Although I’ve always known our skin is important, I have never really thought of it as an organ. In fact, it is our largest organ, and according to this article, it makes up 8 pounds or 22 square feet of the human body. With three separate layers, it is both a protectant and sealant, waterproofing and guarding our internal organs against bacteria. It is connected to our nervous system sending and receiving signals to the brain, helping to regulate our body temperature. And the briefest truth is how we take of the inside of our skin is just as important as what we apply to the top of it.beautycounter_nurturing_self_skincare-3beautycounter_nurturing_self_skincare-5 BEAUTYCOUNTER

I have always been particular about the products I use on myself or my children, even making several on my own with essential oils. But with the skin changes I’ve experienced the last month, I wanted something more consistent in quality to help narrow factors in why my skin was breaking out in certain spots or dry in others. I first heard about Beautycounter at the beginning of the year through a friend and was shocked by what I learned about the beauty industry after watching this brief video. I valued the company’s clear ingredient list and their commitment to the never list. As someone who has always purchased natural, plant-based products, I could not believe how many I had around the house with the toxic chemicals listed on the never list. Yikes! It’s been helpful for more than just skincare.

After trying Beautycounter, I decided to sign up as a consultant this last summer––a way to share things I’m learning, products I’m absolutely loving, and a way to help support our family. I especially love the business––their emphasis to educate the public about what we use on our bodies and to also transform the legislation around the skin care industry. Naturally, I have slowly been transitioning all of my skincare to Beautycounter and am now shifting my cosmetics as well. I know they are not the only quality skincare around, but I wanted to be clear about what I’m using and why.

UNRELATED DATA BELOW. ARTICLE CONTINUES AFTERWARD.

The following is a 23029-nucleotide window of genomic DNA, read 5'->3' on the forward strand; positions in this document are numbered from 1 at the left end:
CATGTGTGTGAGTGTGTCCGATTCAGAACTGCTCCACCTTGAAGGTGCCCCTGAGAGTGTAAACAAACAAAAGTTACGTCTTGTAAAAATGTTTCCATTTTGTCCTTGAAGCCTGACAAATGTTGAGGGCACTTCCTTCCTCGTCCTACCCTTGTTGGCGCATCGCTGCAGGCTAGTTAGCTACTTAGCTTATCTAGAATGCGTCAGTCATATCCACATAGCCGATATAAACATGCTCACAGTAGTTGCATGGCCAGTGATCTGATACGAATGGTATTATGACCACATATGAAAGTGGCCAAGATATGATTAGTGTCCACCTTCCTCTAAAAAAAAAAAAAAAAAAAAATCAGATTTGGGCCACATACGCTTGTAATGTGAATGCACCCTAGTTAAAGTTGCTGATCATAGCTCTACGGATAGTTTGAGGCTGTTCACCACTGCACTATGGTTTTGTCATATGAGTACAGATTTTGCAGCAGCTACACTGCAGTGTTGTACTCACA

SKINCARE / For the most part, I use the Face Collection, with the Cleansing Balm and Hydrating Face Oil at night. I am slightly obsessed with the Cleansing Balm, so much so that if I could have only one Beautycounter product to use day and night, that would be it. I only use about the amount in my hand shown above, unless I’ve worn more eye make-up, and it removes all of my makeup really well (even mascara) and comes with a washable muslin cloth which helps gently exfoliate my skin each night. It’s a wonderful hydrant, so I can use leave it on my clean skin in lieu of a moisturizer. I’ve occasionally used it for my elbows or heels, something I’ll be grateful for in the winter. It’s perfect for eczema and psoriasis, too. I also keep the Peppermint Lip Conditioner on our bathroom counter, which I swipe on several times during the day (as do my girls).